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Bug #68851 PHP and Apache2 interpret duplicate Authentication headers differently
Submitted: 2015-01-18 12:26 UTC Modified: 2015-01-18 13:08 UTC
From: phillip dot berndt at googlemail dot com Assigned:
Status: Open Package: Apache2 related
PHP Version: 5.4.36 OS:
Private report: No CVE-ID: None
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From: phillip dot berndt at googlemail dot com
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 [2015-01-18 12:26 UTC] phillip dot berndt at googlemail dot com
If a request contains multiple Authorization headers, PHP and Apache parse them differently. If Apache does the authorization, this leads to PHP having a wrong password in $_SERVER[PHP_AUTH_PW]:

Apache uses the first header for authentication.

PHP concatenates both headers somehow, I suppose with the usual ", " in between, and then messes up base64 decoding (the source code seems to actually call uudecode()?!).

This alone does not have any security implications I can think of, therefore I'll categorize this as a simple bug. I haven't looked into the cause of the bug in the base64 decoder though.

Test script:
htaccess file:

AuthType Basic
AuthUserFile /path/to/htpasswd
AuthName "test"
Require valid-user

php script:

	header("Content-type: text/plain");
	echo urlencode($_SERVER["PHP_AUTH_PW"]);

htpasswd allows login for user:user

Expected result:
$ curl "http://path/to/page" -H "Authorization: Basic dXNlcjp1c2Vy" -H "Authorization: Basic YWRtaW46YWRtaW4=" 

Actual result:
$ curl "http://path/to/page" -H "Authorization: Basic dXNlcjp1c2Vy" -H "Authorization: Basic YWRtaW46YWRtaW4=" 


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 [2015-01-18 13:08 UTC]
Multiple Authorization headers aren't actually permitted by the RFCs. What you're sending is equivalent to
  Authorization: Basic dXNlcjp1c2Vy, Basic YWRtaW46YWRtaW4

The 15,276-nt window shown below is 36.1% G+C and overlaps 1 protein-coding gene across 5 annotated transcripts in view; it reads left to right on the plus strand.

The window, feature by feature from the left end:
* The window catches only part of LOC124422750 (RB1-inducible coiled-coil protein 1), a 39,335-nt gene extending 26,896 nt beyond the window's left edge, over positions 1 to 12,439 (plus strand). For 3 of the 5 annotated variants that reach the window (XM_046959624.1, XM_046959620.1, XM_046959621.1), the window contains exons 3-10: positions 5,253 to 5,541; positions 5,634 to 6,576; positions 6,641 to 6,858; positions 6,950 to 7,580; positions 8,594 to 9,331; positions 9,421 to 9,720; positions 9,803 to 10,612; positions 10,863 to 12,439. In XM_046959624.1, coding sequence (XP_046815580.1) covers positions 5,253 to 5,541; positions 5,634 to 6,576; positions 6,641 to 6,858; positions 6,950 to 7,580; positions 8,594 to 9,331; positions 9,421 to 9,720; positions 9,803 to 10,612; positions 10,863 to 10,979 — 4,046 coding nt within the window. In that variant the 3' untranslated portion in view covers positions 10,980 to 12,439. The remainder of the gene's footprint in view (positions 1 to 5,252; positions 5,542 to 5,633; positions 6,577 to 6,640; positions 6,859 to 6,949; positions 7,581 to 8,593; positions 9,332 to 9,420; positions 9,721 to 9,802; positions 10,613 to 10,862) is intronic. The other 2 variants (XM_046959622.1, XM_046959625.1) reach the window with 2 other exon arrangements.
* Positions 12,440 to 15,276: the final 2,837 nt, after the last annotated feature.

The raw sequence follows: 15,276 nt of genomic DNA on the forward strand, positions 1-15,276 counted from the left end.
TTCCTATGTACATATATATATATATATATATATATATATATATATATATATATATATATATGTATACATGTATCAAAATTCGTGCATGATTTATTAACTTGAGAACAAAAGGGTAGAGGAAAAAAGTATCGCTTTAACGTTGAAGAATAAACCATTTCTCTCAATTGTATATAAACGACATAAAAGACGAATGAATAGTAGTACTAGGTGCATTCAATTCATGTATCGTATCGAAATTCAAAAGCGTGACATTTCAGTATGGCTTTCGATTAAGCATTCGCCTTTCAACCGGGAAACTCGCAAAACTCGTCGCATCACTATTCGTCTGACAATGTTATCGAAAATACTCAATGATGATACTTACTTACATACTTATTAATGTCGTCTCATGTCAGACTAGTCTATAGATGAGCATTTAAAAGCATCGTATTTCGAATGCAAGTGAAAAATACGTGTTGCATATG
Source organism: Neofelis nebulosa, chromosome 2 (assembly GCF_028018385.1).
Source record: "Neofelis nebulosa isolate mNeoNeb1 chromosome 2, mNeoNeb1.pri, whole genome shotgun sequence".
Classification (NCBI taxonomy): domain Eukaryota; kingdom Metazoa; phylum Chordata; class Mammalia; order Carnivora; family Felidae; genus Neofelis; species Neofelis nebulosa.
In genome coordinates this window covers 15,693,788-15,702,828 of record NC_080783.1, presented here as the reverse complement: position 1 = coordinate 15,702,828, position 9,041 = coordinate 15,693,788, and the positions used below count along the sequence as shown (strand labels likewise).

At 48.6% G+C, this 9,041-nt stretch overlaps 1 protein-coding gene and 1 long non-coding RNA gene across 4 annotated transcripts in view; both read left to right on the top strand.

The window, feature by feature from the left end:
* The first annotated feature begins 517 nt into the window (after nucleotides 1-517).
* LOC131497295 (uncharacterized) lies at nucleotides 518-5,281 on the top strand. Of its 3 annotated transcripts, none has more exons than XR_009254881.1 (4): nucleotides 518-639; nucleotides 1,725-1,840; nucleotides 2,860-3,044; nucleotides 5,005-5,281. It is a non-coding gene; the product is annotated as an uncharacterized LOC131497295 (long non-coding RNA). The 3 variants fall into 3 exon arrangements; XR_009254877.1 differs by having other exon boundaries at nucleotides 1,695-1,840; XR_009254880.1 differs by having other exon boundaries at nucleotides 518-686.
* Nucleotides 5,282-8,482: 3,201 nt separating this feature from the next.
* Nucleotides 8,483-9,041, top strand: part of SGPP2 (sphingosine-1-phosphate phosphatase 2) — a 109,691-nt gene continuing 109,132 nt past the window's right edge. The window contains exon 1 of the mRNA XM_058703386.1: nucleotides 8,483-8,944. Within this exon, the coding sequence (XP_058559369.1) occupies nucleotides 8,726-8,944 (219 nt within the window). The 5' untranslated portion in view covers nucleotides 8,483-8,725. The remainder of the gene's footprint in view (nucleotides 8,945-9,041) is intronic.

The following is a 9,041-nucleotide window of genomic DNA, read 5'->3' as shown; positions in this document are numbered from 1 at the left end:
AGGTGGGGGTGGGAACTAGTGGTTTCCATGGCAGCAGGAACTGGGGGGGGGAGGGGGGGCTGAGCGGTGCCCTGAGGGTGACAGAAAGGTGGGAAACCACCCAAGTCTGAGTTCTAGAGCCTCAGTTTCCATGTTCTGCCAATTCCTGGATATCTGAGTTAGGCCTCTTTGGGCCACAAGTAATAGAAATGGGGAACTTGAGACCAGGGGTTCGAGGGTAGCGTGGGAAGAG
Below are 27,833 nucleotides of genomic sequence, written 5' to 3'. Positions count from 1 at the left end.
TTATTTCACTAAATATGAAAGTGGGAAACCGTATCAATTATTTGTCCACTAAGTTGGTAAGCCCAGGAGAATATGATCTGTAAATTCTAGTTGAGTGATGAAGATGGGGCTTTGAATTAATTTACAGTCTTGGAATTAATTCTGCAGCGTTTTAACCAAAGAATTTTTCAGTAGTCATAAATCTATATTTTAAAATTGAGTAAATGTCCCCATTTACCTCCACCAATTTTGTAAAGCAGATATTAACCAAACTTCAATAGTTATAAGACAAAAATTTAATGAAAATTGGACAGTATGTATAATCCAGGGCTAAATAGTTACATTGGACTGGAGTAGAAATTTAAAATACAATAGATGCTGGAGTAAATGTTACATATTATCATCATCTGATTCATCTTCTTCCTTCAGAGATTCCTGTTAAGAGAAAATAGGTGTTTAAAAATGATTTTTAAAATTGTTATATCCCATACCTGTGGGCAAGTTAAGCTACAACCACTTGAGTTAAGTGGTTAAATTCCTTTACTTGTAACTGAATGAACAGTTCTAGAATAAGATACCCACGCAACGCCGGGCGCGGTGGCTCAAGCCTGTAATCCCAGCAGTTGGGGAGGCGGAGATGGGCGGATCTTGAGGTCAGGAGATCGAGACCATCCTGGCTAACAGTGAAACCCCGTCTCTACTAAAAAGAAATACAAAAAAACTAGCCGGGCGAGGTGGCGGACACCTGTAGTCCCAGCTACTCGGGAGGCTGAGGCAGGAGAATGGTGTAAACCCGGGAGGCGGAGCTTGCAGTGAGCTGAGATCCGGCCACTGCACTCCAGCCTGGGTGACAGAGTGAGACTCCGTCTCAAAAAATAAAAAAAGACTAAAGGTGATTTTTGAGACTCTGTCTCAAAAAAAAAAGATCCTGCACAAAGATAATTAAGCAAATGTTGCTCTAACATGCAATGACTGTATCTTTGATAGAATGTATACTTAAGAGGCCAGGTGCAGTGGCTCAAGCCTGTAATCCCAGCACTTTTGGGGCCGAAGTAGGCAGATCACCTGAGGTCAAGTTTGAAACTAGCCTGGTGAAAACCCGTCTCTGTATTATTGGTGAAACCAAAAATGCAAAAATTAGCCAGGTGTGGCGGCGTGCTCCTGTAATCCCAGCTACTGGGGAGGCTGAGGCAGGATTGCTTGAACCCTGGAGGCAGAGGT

Base-64 ignores whitespace and other invalid characters so that gets treated like
  Authorization: Basic dXNlcjp1c2VyBasicYWRtaW46YWRtaW4
which decodes to ("user:" followed by) the crazy stuff you're seeing.
  echo urlencode(base64_decode('dXNlcjp1c2VyBasicYWRtaW46YWRtaW4'));
  // user%3Auser%05%AB%22q%85%91%B5%A5%B8%E9%85%91%B5%A5%B8

IMO since this situation is prohibited, PHP's behavior is acceptable. Apache ignoring the additional headers is reasonable because multiple Authorizations don't make sense, and PHP combining them is not unreasonable because multiple headers means necessarily that they are equivalent to one which has the values combined and comma-separated.
 [2015-01-18 16:05 UTC] phillip dot berndt at googlemail dot com
My point was not to blame anyone that the RFC is not fulfiled, but to mention that different behaviour between httpd and php isn't what any user would expect, and therefore can potentially lead to security issues if an attacker deliberately sends two authentication headers. If authentication is handled externally through Apache and PHP_AUTH_PW is populated, I'd always expect that variable to hold exactly the password that Apache recognized & accepted. In the worst case, this could mean that I use the value as if it didn't need the special care user input usually requires and then

$ curl "http://path/to/page" -H "Authorization: Basic dXNlcjp1c2Vy" -H "Authorization: Basic GEuLi4gJzsgRFJPUCBUQUJMRSB1c2VyczsgLS0A=" '; DROP TABLE users; --

would do lot's of damage.

If you want to do anything about this, a potential solution would be to check if Authorization headers exactly match "Basic <valid base64 without any other characters in between>" and only populate the PHP_AUTH_* variables if so.
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